In December 1986 the ultralight experimental aircraft Voyager successfully completed the first nonstop around-the-world flight without refueling. Voyager was designed by Burt Rutan in an unorthodox H shape with outrigger booms and rudders. The aircraft had two engines: one engine in front for takeoffs, landings, and maneuvering; the other in back for in-flight power. Composed mostly of lightweight plastic composite materials, the plane weighed only 4420 kg (9750 lb) at takeoff-with 4500 liters (1200 gallons) of fuel in its 17 fuel tanks-and 840 kg (1858 lb) on landing. Pilots Dick Rutan, Burt's brother, and Jeana Yeager flew 40,254 km (25,012 mi) in 9 days, 3 min, 44 sec at an average speed of 186.3 km/h (115.8 mph), establishing a distance and endurance record. The previous distance record of 20,169 km (12,532 mi) was set in 1962. (AFTER WORLD WAR II, The National Aviation Hall of Fame, Aircraft Voyager, Ultralight Planes Typically)
Ultralight Planes Typically

An ultralight plane flies at an aviation show in Israel. Used for recreation, ultralight planes typically have one small engine and one seat, carry less than 20 liters (5 gal) of fuel, and weigh about 115 kg (250 lb).

Ultralight Plane An ultralight plane flies at an aviation show in Israel. Used for recreation, ultralight planes typically have one small engine and one seat, carry less than 20 liters (5 gal) of fuel, and weigh about 115 kg (250 lb).
In 1967 the Federal Aviation Administration (FAA) replaced the Federal Aviation Agency, which had been created in 1958. The FAA classified the air transportation industry in the U.S. as commercial air carriers, regionals and commuters, helicopters, and all-cargo carriers. Nonscheduled air carriers are in a separate classification. The scheduled airlines maintain a trade association known as the Air Transport Association of America. (AFTER WORLD WAR II, The National Aviation Hall of Fame, Aircraft Voyager, Ultralight Planes Typically)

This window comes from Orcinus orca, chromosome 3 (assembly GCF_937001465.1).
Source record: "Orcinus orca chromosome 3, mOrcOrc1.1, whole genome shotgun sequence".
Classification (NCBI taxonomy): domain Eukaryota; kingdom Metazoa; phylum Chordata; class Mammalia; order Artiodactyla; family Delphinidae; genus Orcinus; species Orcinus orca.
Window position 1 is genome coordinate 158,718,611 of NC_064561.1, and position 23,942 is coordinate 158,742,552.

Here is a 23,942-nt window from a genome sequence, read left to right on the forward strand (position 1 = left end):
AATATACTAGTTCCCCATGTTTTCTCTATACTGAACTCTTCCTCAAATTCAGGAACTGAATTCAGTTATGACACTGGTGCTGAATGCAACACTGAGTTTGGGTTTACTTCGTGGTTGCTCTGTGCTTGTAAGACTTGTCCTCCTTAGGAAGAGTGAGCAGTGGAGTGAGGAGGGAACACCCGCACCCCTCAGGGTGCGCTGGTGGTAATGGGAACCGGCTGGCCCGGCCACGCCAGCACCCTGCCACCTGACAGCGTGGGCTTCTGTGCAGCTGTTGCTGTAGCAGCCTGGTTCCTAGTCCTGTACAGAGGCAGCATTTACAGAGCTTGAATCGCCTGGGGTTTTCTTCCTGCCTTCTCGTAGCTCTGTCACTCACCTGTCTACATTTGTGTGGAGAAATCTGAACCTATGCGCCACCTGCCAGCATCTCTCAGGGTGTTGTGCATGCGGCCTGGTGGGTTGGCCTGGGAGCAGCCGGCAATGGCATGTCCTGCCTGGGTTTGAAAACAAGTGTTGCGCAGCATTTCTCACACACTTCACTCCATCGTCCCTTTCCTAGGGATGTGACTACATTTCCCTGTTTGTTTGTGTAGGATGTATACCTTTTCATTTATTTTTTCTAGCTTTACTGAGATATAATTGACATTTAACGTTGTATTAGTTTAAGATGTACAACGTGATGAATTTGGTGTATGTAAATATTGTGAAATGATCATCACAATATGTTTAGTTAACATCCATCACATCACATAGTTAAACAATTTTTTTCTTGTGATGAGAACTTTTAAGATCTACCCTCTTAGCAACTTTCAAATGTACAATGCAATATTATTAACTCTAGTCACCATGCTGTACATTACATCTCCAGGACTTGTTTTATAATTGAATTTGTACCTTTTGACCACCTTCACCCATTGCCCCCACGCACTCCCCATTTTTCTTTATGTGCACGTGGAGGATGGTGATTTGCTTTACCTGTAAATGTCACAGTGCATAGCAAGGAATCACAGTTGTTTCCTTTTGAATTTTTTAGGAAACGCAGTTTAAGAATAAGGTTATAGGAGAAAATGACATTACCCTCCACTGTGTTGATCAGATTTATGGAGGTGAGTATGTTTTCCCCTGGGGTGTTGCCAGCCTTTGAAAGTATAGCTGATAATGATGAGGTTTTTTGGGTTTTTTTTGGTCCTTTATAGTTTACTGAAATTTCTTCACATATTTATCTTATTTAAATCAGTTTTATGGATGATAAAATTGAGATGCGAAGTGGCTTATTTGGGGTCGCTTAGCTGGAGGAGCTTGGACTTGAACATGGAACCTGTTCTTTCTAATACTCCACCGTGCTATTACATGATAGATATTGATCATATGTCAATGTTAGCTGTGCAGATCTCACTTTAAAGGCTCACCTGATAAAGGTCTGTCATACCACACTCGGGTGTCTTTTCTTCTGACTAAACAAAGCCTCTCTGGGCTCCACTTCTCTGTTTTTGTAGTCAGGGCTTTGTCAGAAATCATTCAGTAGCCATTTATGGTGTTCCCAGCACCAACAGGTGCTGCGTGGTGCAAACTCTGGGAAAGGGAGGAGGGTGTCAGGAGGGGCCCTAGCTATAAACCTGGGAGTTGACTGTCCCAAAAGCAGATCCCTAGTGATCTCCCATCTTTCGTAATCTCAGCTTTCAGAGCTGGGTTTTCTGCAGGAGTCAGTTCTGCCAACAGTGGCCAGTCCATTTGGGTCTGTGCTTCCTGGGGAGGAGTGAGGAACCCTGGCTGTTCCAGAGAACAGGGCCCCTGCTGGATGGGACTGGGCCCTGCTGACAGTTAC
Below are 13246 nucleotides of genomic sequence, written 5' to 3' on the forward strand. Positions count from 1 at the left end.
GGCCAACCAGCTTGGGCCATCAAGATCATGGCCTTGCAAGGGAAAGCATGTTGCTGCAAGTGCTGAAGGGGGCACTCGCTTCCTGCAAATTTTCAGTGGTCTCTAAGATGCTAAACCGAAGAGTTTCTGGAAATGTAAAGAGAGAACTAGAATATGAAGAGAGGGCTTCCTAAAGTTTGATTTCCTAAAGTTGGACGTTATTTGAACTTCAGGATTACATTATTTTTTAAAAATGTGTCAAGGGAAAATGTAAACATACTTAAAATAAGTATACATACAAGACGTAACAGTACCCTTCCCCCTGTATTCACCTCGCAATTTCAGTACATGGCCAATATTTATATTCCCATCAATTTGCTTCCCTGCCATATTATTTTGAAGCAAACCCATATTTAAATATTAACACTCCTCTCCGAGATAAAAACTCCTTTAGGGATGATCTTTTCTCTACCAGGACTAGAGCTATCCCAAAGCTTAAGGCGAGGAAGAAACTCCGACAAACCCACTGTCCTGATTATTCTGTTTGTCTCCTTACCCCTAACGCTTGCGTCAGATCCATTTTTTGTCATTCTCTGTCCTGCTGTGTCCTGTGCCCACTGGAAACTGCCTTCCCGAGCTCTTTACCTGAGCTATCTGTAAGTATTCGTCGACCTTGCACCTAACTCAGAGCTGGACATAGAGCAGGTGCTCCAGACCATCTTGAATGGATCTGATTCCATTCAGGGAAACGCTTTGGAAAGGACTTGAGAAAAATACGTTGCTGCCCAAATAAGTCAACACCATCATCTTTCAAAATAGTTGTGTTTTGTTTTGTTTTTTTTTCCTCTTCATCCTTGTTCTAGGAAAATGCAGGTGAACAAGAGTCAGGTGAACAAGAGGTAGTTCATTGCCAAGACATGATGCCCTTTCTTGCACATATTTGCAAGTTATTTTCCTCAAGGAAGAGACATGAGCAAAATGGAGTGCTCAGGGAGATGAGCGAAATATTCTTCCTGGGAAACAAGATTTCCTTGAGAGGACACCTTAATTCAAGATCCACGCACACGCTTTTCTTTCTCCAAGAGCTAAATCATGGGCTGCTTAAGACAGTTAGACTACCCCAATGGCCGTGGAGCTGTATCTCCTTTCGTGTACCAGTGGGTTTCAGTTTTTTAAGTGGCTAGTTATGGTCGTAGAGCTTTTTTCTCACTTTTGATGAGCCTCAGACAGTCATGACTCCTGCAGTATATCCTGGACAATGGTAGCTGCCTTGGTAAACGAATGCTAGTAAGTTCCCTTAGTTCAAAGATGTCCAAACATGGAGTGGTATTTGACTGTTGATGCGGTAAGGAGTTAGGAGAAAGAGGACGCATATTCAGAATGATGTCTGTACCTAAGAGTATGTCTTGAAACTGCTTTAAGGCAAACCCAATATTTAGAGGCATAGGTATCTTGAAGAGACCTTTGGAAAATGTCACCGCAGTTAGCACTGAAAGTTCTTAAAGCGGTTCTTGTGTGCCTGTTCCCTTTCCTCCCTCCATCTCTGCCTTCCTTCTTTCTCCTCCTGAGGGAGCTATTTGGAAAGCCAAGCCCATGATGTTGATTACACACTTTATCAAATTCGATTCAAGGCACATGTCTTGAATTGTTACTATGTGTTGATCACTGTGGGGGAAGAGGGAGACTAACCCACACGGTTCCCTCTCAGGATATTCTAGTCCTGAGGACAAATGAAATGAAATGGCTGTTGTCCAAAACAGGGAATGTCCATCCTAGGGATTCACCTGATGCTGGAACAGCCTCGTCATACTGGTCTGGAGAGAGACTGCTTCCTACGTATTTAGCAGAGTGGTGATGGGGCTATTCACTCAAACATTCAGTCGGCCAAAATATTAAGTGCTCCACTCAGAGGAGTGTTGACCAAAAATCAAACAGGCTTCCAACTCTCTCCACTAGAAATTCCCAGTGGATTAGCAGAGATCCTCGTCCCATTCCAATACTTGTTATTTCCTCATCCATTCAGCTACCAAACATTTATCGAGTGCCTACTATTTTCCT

After World War II a marked increase in the use of company-owned airplanes for the transportation of executives took place. In fact, by the early 1980s such craft composed well more than 90 percent of all aircraft active in the U.S. General trends in the U.S. air transport industry, in the 1980s, included airline deregulation (begun in 1978), mergers of airlines, and fluctuating air fares and “price wars.” Three major U.S. airlines ceased operations in 1991: Pan American and Eastern, both of which had been flying since 1928, and a relative newcomer, Midway, which was founded in 1979. (AFTER WORLD WAR II, The National Aviation Hall of Fame, Aircraft Voyager, Ultralight Planes Typically)

Conferences relative to the problems of international flight were held as early as 1889, but it was not until 1947 that an organization was established to handle the problems of large-scale international air travel: the International Civil Aviation Organization (ICAO), an affiliate of the United Nations (UN), with headquarters in Montréal. Working in close cooperation with ICAO is the International Air Transport Association (IATA), which also has its headquarters in Montréal and is comprised of about 100 airlines that seek jointly to solve mutual problems. Another such organization is the Fédération Aéronautique International (FAI). (AFTER WORLD WAR II, The National Aviation Hall of Fame, Aircraft Voyager, Ultralight Planes Typically)



AFTER WORLD WAR II | The National Aviation Hall of Fame | Aircraft Voyager | Ultralight Planes Typically